Negotiators fine-tune homeland security deal
WASHINGTON, D.C. - In a sign of President Bush's post-election muscle, congressional negotiators have reached a deal to create a homeland security department, ending a stalemate between Democrats and Republicans and earning a nod from the White House.
"This legislation meets our requirements and gives the president the authority and flexibility he needs to protect the America people, and we are hopeful that Congress will get the legislation to him by the holidays," White House spokesman Scott McClellan said.
Officials said the Republican-controlled House is likely to pass the measure sometime Wednesday. The Senate, currently controlled by Democrats, is expected to begin debate, although final passage could be delayed into next week.
According to a description of the agreement circulating on Capitol Hill, the bill would take a small step to address complaints by Senate Democrats that the agency's workers would lack sufficient job protection.
It would require the department to negotiate any workplace changes with the employees' union and require federal mediation if no agreement was reached. But in the end, the department could make whatever changes it wanted - the flexibility the president has sought.
The agreement came as lawmakers scrambled to complete work in a lame-duck session that followed last week's stunning congressional victories for Republicans, who retained control of the House while taking back the reins of the Senate.
Armed with that power, GOP lawmakers were to elect their leadership teams Wednesday. Sen. Trent Lott of Mississippi and House Speaker Dennis Hastert of Illinois will remain the party's top congressional leaders.
Passage of the homeland security legislation would be the first show of Republicans' new congressional power, and it would give a major legislative victory to Bush, who has made its completion a top priority.
"I believe we can get this done. I believe Congress can show the country that they can finish their work on a high note of achievement," Bush said Tuesday after a day of meetings spent prodding congressional leaders to complete the bill.
The measure would combine nearly two dozen federal agencies into a new department. They would include the Coast Guard, Customs Service, the Secret Service, the Federal Emergency Management Agency, and much of the Immigration and Naturalization Service.
The Republican-controlled House on July 26 passed a bill creating a department largely along the lines Bush envisioned, but the Senate version stalled as Democrats fought for tougher union rights for the agency's workers.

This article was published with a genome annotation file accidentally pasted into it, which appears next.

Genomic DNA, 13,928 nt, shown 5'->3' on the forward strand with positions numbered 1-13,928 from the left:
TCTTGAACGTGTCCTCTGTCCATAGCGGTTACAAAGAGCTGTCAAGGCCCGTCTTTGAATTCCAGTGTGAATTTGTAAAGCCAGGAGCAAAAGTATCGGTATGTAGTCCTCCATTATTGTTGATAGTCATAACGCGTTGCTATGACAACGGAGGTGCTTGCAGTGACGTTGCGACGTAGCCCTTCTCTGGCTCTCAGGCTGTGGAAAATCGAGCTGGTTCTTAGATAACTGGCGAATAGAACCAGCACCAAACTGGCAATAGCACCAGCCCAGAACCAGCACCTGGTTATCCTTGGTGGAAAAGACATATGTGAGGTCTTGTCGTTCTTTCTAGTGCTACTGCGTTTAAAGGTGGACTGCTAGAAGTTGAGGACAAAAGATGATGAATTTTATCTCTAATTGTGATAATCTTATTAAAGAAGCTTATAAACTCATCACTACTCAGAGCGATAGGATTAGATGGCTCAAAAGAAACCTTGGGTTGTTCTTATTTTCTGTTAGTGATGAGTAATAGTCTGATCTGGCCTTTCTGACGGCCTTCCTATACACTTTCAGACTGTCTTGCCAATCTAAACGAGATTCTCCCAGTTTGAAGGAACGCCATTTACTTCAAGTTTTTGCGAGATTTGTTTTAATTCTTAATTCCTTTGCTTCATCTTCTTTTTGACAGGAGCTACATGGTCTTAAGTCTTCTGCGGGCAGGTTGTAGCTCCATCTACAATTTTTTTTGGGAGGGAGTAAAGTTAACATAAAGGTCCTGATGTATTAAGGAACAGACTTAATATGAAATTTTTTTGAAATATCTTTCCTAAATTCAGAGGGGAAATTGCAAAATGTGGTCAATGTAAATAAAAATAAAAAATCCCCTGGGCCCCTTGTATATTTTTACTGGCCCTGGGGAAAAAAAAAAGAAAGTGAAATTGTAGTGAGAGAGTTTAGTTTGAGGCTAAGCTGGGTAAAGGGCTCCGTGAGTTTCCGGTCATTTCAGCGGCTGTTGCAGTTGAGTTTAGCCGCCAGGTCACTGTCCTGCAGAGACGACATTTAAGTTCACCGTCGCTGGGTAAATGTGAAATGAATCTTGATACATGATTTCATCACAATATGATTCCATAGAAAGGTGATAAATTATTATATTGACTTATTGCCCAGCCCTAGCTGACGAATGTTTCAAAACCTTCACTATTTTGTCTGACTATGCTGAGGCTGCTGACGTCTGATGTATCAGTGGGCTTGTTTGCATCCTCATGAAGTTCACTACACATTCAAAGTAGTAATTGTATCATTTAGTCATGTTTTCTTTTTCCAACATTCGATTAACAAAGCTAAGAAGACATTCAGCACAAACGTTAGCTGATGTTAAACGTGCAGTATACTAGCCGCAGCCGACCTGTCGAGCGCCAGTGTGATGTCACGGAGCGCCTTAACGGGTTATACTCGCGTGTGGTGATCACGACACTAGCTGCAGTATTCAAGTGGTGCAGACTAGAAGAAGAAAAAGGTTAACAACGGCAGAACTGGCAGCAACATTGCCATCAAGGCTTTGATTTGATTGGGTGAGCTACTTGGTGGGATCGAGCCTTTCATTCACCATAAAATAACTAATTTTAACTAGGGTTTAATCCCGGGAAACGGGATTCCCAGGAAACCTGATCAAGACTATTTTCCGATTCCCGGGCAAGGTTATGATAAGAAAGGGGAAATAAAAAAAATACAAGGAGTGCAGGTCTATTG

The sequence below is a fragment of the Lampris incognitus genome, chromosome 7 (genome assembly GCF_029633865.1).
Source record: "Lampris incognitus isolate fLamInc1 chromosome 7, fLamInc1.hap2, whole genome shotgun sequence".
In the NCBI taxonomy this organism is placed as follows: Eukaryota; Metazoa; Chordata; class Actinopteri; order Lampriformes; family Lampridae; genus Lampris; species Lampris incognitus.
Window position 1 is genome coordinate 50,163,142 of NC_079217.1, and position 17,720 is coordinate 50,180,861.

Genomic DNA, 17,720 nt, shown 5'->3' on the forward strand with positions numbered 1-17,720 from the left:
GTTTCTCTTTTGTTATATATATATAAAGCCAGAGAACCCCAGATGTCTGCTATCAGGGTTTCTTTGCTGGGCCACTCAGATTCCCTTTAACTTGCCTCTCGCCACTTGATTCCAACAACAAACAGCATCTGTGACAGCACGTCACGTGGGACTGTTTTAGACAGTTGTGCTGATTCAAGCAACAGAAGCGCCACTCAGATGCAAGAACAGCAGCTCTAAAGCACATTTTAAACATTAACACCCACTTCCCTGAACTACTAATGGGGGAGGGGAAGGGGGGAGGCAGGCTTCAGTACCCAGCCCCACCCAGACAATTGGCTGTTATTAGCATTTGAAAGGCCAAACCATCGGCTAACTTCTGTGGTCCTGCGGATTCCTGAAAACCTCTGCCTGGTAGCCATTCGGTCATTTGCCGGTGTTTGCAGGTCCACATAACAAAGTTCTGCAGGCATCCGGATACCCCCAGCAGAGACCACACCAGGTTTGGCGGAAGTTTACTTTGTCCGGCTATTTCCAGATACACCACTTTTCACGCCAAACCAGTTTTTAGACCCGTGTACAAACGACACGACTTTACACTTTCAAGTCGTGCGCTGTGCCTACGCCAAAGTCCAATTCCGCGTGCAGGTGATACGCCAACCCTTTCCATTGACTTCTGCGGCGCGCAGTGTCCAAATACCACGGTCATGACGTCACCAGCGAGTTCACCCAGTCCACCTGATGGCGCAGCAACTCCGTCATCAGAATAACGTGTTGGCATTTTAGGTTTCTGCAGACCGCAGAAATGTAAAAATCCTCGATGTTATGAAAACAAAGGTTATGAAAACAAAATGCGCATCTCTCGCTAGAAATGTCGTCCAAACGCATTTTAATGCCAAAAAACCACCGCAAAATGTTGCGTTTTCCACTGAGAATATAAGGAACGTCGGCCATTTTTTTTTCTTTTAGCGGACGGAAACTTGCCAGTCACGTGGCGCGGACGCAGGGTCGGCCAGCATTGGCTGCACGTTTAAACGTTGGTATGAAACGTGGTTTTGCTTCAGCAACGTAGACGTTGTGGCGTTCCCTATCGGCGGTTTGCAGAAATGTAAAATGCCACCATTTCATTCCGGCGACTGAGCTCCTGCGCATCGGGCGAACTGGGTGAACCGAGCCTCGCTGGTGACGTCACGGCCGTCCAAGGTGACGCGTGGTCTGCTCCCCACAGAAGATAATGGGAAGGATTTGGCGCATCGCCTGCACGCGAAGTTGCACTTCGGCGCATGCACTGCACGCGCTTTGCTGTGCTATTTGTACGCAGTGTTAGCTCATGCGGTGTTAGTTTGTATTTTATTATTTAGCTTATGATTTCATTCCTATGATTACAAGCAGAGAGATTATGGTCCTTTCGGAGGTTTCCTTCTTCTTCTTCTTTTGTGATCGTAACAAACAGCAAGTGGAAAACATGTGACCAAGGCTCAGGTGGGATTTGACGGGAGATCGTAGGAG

The latest compromise measure includes language that would allow airline pilots to be armed in cockpits, another proposal that became popular after the Sept. 11 attacks. Initial versions of that plan have already passed the House and Senate, but the two chambers have not finished a compromise bill.
The bill would also allow a one-year delay in the Jan. 1 deadline for airports to screen all luggage for explosives, and let the new agency do business with American companies that move offshore to avoid U.S. taxes if there are national or economic security reasons to do so, congressional aides said.
The bill would drop Senate language that would have established an
independent commission to investigate why U.S. authorities failed
to prevent the Sept. 11 attacks, congressional aides said.
"There may be differences of opinion on different components of the legislation but there is no disagreement that we need to complete our work on this bill promptly," Daschle, D-S.D., said in a written statement.
In other business, congressional leaders were moving to postpone action on spending bills until at least January. Lawmakers plan to push legislation this week that would keep agencies open until Jan. 11 to give House and Senate appropriators more time to complete spending bills.
Only two of the 13 spending bills for the federal budget year that started Oct. 1 have been approved, and the current temporary measure expires Nov. 22.
House and Senate Democrats are expected to elect their party leaders on Thursday. Rep. Nancy Pelosi of California is expected to be voted minority leader in the House, replacing Rep. Dick Gephardt of Missouri, who is stepping down. Daschle is expected to be re-elected by Senate Democrats.
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